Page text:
Nutrition, Post-Surgery, Protein

Meeting Your Protein Requirements After Bariatric Surgery

Gastric bypass surgery.Photo Credit Fuse/Fuse/Getty Images

 

Bariatric surgery helps patients lose weight by blocking calorie absorption and restricting stomach size, says University of Wisconsin Health. Maintain your health and avoid losing lean muscle mass during rapid weight loss by consuming 60 to 80 grams of protein every day for the rest of your life. Eat eight ounces of protein equivalents — meat, fish, poultry, eggs, dairy and meat substitutes — to meet this goal.

Lean beef.     Photo Credit Polka Dot Images/Polka Dot/Getty Images

A single three ounce serving of meat has about 21 grams of protein, according to the Centers for Disease Control and Prevention. Choose lean cuts of beef, lamb or pork and prepare them by grilling, roasting, microwaving or other low fat cooking methods. For variety, substitute flaky fish, including tuna, tilapia or salmon, and poultry such as turkey or chicken as your protein source. You may find it difficult to digest shrimp and other shellfish, stringy meats and dry fish.

 

Eggs

Eggs are high protein. Photo Credit kyoshino/iStock/Getty Images

 

Substitute eggs for part of your protein foods. One serving equals one egg, two egg whites or one quarter cup of egg substitute, according to Highland Hospital. Prepare eggs without added fat by using nonstick spray in your skillet. Make an omelet of whole eggs, egg substitute or egg whites topped with spinach, onions, cheese or meat for added nutrition.

 

 

 

Beans and Peas

Peas in a peapod. Photo Credit Comstock Images/Stockbyte/Getty Images

 

Legumes — dried beans and peas — provide about 16 grams of protein per cup, says the CDC. Add kidney or garbanzo beans to your salad or top brown rice with black beans. Other meatless protein sources include peanut butter, tofu and soy burgers. While beans are high in protein, they are also high in fiber and should not be eaten until you have progressed to regular food, according to DukeHealth.org.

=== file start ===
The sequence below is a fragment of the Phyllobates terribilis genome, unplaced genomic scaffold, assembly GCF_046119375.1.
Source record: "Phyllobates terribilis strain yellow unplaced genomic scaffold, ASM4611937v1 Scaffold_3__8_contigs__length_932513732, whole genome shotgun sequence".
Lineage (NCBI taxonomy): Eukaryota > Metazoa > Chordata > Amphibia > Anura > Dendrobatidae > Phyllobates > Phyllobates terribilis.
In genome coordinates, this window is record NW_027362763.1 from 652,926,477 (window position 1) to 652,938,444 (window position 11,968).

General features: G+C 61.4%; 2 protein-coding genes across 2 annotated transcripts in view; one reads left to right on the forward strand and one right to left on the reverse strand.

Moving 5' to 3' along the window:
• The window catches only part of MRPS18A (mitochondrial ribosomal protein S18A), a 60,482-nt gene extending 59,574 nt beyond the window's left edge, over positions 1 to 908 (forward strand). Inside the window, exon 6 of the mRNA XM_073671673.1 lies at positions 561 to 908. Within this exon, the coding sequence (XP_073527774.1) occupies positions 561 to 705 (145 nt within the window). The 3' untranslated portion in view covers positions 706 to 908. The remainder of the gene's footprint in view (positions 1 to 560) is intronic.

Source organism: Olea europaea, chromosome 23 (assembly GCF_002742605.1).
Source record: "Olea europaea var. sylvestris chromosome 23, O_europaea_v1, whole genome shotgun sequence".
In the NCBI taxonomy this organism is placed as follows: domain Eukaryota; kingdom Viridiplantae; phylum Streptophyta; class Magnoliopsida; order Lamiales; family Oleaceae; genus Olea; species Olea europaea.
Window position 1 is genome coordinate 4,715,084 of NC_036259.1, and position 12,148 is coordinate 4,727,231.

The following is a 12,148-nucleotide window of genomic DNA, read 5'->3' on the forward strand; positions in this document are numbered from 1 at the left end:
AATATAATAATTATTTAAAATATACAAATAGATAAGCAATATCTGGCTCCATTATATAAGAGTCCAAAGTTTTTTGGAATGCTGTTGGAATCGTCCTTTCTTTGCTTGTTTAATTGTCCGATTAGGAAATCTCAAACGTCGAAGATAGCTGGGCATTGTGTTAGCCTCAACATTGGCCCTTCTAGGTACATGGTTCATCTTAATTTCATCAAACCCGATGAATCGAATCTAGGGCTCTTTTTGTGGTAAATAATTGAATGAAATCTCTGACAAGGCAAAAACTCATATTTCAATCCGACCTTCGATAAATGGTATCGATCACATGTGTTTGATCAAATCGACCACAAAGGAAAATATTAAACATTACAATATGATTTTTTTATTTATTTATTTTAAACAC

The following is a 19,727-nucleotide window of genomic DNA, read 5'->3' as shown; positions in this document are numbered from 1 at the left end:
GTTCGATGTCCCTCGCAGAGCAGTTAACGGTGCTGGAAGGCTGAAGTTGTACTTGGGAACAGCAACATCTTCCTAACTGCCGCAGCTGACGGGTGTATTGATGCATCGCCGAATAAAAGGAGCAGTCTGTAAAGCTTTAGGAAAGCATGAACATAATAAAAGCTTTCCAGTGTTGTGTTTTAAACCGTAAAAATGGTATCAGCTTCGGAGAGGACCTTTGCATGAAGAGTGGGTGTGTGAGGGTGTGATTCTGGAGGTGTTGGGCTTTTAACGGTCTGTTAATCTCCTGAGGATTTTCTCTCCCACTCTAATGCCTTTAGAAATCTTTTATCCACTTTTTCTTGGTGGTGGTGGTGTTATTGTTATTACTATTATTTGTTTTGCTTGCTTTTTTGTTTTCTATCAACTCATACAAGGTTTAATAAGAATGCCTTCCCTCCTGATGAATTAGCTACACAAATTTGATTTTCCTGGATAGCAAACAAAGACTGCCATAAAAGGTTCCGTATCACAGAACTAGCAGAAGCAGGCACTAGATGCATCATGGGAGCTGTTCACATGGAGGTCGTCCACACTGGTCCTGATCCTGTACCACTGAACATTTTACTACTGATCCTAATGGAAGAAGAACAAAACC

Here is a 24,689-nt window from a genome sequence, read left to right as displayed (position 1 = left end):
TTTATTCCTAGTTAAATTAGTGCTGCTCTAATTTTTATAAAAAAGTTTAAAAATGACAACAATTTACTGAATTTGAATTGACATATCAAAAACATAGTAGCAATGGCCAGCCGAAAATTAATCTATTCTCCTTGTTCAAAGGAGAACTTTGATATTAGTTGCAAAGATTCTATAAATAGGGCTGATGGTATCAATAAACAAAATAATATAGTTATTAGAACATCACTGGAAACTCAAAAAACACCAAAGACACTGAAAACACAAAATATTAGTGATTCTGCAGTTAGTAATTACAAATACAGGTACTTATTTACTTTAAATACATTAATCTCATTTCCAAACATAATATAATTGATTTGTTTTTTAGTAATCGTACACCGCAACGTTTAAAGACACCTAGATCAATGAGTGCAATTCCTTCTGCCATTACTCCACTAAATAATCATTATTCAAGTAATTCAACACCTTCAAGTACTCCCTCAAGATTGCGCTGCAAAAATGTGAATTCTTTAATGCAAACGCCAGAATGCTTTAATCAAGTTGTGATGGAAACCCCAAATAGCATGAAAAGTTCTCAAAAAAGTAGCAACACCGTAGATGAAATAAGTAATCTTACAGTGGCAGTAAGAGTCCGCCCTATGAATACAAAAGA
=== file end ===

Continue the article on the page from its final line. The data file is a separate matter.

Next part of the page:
Milk Products

Cottage cheese. Photo Credit Viktorija Kuprijanova/iStock/Getty Images

 

Dairy products provide both protein and calcium, but choose the nonfat versions to avoid consuming too many calories. One cup of nonfat milk provides 11 grams of protein and a serving of sugar-free, nonfat yogurt provides 8 grams, according to the CDC. Avoid full fat cheese in favor of one ounce of low fat or part-skim milk cheese.  Mix 1/4-cup of fat-free or low fat cottage cheese with crushed pineapple for an easy breakfast or lunch, or top a small baked potato with cottage cheese instead of butter.

 

 

Protein Shakes

Protein shakes. Photo Credit Svetl/iStock/Getty Images

Until your pouch matures, you may have difficulty eating enough solid food to meet your daily protein goals. Protein shakes made of powdered protein and liquids such as water, milk soy milk, almond milk or yogurt provide a convenient way to add protein to your diet. When choosing a protein powder, look for one that offers at least 15 grams of protein per serving and no more than 5 grams of fat and 5 grams of sugar. Add fruit and flavorings for variety, as desired, but plan your meals to avoid adding too many calories.

About Janet Klein

Janet Klein, MS, RDN, CDN, CDE. is Orange Regional's Bariatric Surgery Program Director. She received her Bachelor of Science Degree in Dietetics from the State University College at Oneonta and her Master of Science in Education from Queen’s College University. She is a Certified Diabetes Educator, a Registered Certified Dietitian-Nutritionist, American Heart Association Certified Cardiovascular Counselor and a member of the Integrated Health group of the American Society for Metabolic and Bariatric Surgery (ASMBS). She brings more than 35 years of clinical, educational and leadership experience to Orange Regional, where she spearheaded the Bariatric Surgery program in 2008, received Accreditation for the program through the American Society for Metabolic and Bariatric Surgery (ASMBS) in 2011, re-accredited the program through the American College of Surgeons (ACS) Bariatric Surgery Quality Improvement Program (MBSAQIP) in 2014, and continues to lead the program with passion 10 years later. Janet can be reached at 845-333-2123 or jklein@ghvhs.org.

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